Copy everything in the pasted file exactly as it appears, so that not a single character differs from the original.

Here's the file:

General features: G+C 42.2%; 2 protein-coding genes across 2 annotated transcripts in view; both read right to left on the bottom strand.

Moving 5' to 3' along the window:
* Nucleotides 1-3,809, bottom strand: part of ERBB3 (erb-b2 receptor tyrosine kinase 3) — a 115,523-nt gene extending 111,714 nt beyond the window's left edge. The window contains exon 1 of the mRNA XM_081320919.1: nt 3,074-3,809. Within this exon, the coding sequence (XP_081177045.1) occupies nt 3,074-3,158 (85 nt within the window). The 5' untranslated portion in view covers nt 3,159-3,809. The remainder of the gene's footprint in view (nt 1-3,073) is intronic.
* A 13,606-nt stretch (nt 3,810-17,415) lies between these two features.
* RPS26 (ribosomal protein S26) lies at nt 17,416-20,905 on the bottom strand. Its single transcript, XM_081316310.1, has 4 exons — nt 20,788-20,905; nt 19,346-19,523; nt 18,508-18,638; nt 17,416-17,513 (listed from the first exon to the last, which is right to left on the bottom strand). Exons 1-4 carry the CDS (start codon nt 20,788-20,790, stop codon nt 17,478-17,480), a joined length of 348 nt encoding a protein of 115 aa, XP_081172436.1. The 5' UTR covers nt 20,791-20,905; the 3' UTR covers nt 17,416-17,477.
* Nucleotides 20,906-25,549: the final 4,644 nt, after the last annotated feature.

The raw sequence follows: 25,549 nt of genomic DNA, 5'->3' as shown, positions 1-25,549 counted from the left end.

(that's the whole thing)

General features: G+C 42.2%; 2 protein-coding genes across 2 annotated transcripts in view; both read right to left on the bottom strand.

Moving 5' to 3' along the window:
* Nucleotides 1-3,809, bottom strand: part of ERBB3 (erb-b2 receptor tyrosine kinase 3) — a 115,523-nt gene extending 111,714 nt beyond the window's left edge. The window contains exon 1 of the mRNA XM_081320919.1: nt 3,074-3,809. Within this exon, the coding sequence (XP_081177045.1) occupies nt 3,074-3,158 (85 nt within the window). The 5' untranslated portion in view covers nt 3,159-3,809. The remainder of the gene's footprint in view (nt 1-3,073) is intronic.
* A 13,606-nt stretch (nt 3,810-17,415) lies between these two features.
* RPS26 (ribosomal protein S26) lies at nt 17,416-20,905 on the bottom strand. Its single transcript, XM_081316310.1, has 4 exons — nt 20,788-20,905; nt 19,346-19,523; nt 18,508-18,638; nt 17,416-17,513 (listed from the first exon to the last, which is right to left on the bottom strand). Exons 1-4 carry the CDS (start codon nt 20,788-20,790, stop codon nt 17,478-17,480), a joined length of 348 nt encoding a protein of 115 aa, XP_081172436.1. The 5' UTR covers nt 20,791-20,905; the 3' UTR covers nt 17,416-17,477.
* Nucleotides 20,906-25,549: the final 4,644 nt, after the last annotated feature.

The raw sequence follows: 25,549 nt of genomic DNA, 5'->3' as shown, positions 1-25,549 counted from the left end.